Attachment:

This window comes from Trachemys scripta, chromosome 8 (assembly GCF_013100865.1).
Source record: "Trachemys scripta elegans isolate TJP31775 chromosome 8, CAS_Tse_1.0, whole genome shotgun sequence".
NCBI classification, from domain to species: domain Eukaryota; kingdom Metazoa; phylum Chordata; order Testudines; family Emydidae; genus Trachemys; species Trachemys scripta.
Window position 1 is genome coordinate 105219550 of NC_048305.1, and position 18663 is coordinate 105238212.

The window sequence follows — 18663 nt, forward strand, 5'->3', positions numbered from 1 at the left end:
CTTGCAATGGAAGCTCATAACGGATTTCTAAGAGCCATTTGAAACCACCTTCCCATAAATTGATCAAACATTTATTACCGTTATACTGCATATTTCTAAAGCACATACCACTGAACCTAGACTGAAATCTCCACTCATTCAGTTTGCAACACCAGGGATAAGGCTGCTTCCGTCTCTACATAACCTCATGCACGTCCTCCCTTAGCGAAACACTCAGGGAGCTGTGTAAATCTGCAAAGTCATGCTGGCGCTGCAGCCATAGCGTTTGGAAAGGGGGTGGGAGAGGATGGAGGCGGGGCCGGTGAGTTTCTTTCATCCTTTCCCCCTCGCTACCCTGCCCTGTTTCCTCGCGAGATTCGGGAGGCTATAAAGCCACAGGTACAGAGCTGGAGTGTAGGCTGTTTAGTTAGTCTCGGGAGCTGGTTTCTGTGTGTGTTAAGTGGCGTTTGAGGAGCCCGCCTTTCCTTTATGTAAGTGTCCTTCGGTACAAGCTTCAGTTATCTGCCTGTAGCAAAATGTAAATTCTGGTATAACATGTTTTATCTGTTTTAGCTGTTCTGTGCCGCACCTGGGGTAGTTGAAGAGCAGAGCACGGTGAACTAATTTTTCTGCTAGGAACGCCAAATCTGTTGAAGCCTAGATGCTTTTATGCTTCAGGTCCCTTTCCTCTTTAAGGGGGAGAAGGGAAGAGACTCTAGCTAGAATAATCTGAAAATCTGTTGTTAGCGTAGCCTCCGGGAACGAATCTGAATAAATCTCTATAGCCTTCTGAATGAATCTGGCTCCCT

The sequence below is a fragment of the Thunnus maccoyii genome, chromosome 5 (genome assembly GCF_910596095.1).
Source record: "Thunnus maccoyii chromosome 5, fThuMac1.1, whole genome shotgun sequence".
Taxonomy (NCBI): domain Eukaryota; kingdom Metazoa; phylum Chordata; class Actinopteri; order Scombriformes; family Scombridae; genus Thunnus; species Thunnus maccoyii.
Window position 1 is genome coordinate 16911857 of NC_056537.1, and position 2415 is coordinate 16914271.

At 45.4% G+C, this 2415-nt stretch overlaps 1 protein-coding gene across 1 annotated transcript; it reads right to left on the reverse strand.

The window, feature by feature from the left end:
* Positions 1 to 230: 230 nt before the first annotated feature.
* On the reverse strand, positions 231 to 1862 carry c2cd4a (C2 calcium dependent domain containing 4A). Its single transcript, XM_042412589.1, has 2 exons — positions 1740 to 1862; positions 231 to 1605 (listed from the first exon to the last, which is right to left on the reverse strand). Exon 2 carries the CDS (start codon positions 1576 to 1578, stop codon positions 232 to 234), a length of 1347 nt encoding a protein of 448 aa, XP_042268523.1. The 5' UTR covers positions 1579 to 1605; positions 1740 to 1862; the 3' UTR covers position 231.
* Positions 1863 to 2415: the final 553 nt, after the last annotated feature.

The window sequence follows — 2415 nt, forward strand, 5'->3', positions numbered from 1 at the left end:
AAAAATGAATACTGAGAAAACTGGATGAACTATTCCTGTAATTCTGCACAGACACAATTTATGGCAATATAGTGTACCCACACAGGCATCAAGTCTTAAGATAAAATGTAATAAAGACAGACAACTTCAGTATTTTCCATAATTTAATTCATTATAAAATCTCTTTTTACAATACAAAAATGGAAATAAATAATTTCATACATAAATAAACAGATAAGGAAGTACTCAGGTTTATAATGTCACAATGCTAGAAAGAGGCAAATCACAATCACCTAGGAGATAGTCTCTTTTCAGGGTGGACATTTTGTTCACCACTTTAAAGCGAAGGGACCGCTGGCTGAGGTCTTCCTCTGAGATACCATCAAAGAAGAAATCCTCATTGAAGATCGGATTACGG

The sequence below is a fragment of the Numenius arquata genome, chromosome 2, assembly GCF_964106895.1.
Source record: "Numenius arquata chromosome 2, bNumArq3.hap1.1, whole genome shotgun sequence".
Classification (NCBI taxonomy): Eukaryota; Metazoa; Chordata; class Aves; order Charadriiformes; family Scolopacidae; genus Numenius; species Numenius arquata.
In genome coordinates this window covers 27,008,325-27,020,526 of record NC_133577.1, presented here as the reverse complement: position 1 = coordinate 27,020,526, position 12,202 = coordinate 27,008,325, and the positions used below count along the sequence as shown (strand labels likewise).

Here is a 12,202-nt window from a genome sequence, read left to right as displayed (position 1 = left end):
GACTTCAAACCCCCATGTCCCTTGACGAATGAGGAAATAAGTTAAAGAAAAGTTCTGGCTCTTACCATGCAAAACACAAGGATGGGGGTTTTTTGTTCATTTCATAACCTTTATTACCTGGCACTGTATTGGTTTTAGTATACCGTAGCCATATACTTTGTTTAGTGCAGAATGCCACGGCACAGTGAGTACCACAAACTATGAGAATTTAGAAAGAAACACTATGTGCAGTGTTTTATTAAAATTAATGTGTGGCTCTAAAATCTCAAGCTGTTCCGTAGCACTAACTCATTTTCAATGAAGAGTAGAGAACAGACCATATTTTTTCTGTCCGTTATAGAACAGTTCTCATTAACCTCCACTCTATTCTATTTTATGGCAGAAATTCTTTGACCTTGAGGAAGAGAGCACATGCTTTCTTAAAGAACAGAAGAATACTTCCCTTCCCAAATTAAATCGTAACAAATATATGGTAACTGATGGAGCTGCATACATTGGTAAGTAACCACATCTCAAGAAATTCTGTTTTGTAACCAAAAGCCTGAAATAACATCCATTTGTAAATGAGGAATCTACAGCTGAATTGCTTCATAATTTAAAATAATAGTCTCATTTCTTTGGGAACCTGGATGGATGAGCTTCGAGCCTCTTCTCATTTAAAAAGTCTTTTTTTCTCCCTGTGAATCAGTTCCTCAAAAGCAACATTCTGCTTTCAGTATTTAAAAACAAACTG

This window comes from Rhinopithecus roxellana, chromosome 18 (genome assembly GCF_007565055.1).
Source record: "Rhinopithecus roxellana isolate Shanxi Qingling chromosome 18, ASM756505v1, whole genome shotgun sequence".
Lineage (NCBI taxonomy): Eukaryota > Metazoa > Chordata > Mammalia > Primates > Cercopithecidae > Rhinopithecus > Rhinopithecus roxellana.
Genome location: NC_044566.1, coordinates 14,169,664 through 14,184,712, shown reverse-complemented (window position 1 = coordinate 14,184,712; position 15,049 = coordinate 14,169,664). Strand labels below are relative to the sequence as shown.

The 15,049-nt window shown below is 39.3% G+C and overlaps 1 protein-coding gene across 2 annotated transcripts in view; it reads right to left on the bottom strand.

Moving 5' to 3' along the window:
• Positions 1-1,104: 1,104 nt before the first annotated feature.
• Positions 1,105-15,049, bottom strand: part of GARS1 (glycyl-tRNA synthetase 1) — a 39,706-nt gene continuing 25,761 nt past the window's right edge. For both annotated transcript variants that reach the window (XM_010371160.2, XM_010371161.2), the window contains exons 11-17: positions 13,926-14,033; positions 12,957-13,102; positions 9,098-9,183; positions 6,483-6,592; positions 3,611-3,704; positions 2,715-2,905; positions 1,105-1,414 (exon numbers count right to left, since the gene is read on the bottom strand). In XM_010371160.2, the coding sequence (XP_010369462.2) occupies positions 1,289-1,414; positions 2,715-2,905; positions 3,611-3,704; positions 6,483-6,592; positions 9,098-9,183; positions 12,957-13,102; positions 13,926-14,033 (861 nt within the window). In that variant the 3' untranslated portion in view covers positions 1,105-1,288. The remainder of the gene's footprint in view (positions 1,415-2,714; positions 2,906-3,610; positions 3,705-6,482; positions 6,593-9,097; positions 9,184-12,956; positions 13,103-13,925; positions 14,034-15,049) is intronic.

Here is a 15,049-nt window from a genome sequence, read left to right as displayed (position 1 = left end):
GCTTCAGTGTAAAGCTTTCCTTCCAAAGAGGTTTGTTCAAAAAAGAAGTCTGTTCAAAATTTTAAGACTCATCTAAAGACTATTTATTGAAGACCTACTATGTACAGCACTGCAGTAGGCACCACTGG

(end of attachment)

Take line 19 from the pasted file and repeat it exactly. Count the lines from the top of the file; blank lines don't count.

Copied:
Source record: "Numenius arquata chromosome 2, bNumArq3.hap1.1, whole genome shotgun sequence".